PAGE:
Smart Contact Lenses Charges With 3D Printed Antenna

Smart contact lenses can now be powered with an integrated energy-harvesting antenna printed directly on the lens. This advance comes from Korean researchers.


(Smart contact lens diagram)

Researchers in the Republic of Korea showed that a specific mixture of carbon molecules, polymers and solvent can be used to print a supercapacitor’s electrodes onto a lens with micron-scale precision via a technique called direct ink writing. The same process deposits a UV-cured ionic liquid that functions as the supercapacitor’s electrolyte. As a proof-of-concept, the work could one day lead to smart contact lenses with sensors for health monitoring, or with integrated displays for augmented reality applications...

Trailing wires from one’s eyes to a battery pack is obviously unacceptable, so smart lenses will need a store of electrical charge incorporated into the lens, as well as a way to replenish it wirelessly. For Jang-Ung Park of Yonsei University, Sang-Young Lee of Ulsan National Institute of Science and Technology (UNIST) and colleagues, the solution was to integrate a miniature, flexible supercapacitor and an energy-harvesting antenna to recharge it...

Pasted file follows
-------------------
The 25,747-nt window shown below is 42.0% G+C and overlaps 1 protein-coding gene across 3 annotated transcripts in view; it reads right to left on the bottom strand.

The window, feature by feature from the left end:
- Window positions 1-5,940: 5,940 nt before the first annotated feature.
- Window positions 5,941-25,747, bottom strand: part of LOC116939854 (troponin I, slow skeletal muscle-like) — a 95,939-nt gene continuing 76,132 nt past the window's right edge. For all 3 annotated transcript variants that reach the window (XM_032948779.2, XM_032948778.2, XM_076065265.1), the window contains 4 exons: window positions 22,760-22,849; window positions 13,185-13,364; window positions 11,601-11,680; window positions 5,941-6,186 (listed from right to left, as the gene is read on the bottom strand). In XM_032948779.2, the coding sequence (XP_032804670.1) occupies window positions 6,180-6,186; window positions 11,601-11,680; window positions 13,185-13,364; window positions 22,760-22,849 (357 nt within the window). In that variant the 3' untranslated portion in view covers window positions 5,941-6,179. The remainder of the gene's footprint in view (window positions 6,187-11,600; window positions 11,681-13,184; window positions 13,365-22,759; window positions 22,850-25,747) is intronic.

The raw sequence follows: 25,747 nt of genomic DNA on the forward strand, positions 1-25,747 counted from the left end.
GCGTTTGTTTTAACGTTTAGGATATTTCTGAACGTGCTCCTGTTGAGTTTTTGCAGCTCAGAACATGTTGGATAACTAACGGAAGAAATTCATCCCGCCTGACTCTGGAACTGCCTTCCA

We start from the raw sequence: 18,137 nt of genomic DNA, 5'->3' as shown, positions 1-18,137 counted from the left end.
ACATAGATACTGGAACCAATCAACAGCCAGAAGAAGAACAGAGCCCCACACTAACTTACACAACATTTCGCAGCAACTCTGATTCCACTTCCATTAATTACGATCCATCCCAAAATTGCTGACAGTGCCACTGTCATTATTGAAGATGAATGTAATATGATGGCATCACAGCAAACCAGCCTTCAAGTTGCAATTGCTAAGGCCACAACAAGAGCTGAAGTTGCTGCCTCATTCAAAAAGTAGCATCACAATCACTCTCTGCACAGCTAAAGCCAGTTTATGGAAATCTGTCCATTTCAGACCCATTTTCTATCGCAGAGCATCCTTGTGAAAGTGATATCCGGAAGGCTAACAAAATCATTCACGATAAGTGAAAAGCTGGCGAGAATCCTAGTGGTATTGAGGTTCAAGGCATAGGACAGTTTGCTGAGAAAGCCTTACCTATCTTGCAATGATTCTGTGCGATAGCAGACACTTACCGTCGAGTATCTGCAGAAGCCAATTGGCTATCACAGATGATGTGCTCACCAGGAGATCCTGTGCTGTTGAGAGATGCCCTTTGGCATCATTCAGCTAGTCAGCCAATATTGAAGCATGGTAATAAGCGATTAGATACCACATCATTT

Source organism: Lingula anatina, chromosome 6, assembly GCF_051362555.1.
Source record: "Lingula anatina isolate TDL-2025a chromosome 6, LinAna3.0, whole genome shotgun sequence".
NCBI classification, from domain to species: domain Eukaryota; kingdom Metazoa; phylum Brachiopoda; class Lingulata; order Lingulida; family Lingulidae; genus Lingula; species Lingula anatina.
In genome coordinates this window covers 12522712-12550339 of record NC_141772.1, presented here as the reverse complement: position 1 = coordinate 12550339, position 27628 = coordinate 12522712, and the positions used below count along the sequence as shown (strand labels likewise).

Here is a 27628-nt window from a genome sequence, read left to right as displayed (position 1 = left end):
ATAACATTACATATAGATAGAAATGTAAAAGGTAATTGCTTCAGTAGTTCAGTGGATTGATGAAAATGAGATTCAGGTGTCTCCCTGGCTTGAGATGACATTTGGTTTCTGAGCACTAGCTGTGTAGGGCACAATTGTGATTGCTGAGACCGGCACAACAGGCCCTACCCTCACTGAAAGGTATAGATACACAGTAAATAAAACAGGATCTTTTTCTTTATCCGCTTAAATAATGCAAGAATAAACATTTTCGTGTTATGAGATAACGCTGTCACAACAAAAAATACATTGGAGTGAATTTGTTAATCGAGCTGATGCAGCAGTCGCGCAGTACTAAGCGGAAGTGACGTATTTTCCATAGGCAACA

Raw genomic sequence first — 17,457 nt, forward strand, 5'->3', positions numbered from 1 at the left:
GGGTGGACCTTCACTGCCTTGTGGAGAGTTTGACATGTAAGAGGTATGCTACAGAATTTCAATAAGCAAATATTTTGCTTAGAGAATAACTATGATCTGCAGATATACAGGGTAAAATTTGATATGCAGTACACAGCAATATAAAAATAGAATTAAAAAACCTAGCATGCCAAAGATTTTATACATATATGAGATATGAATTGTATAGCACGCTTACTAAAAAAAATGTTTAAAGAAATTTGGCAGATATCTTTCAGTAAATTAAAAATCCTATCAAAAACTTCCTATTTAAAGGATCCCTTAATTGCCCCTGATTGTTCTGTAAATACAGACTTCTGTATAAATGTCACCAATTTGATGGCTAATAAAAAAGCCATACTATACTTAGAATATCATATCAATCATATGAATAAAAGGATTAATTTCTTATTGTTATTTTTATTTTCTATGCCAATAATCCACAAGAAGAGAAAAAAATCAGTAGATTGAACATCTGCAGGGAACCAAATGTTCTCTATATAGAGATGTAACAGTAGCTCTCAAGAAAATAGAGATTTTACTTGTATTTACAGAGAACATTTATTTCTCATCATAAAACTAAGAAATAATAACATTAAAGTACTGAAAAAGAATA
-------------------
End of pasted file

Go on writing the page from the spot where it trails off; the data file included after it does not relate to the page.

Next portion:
“Commercial supercapacitors are composed of sheet-type components that are stacked in fixed cylindrical or rectangular cases, which make them too bulky and rigid to fit into a tiny, soft smart contact lens,” explains Park. “The breakthrough was to make the supercapacitor components printable in an ink form. The component inks were drawn around the edge of the smart contact lens, so they won’t block the optical view of the user.”

Science fiction readers are fortunate to have had this idea presented to them several years ago. In his 2001 novella Fast Times at Fairmont High, sf writer, computer scientist and mathematician Vernor Vinge described a near-future world in which everyone used smart contact lens displays. In his 2006 novel Rainbows End, set in the same milieu, he describes them this way:

Miri... leaned her head forward, and stuck a finger close to her right eye. "You already know about contacts, right? Wanna see one?" Her hand came away from her eye. A tiny disk sat on the tip of her middle finger. It was the size and shape of the contact lenses he had known. He hadn't expected more, but... he bent closed and looked. After a moment, he realized that it was not quite a clear lens. Speckles of colored brightness swirled and gathered in it. "I'm driving it at safety max, or you wouldn't see the lights." The tiny lens became hazy, then frosty white. "Uk. It powered down. But you get the idea.."
(Read more about Vinge's smart contact lenses)

Via Physics World and Printing of wirelessly rechargeable solid-state supercapacitors for soft, smart contact lenses with continuous operations.

Scroll down for more stories in the same category. (Story submitted 1/9/2020)

Follow this kind of news @Technovelgy.

| Email | RSS | Blog It | Stumble | del.icio.us | Digg | Reddit |

Would you like to contribute a story tip? It's easy: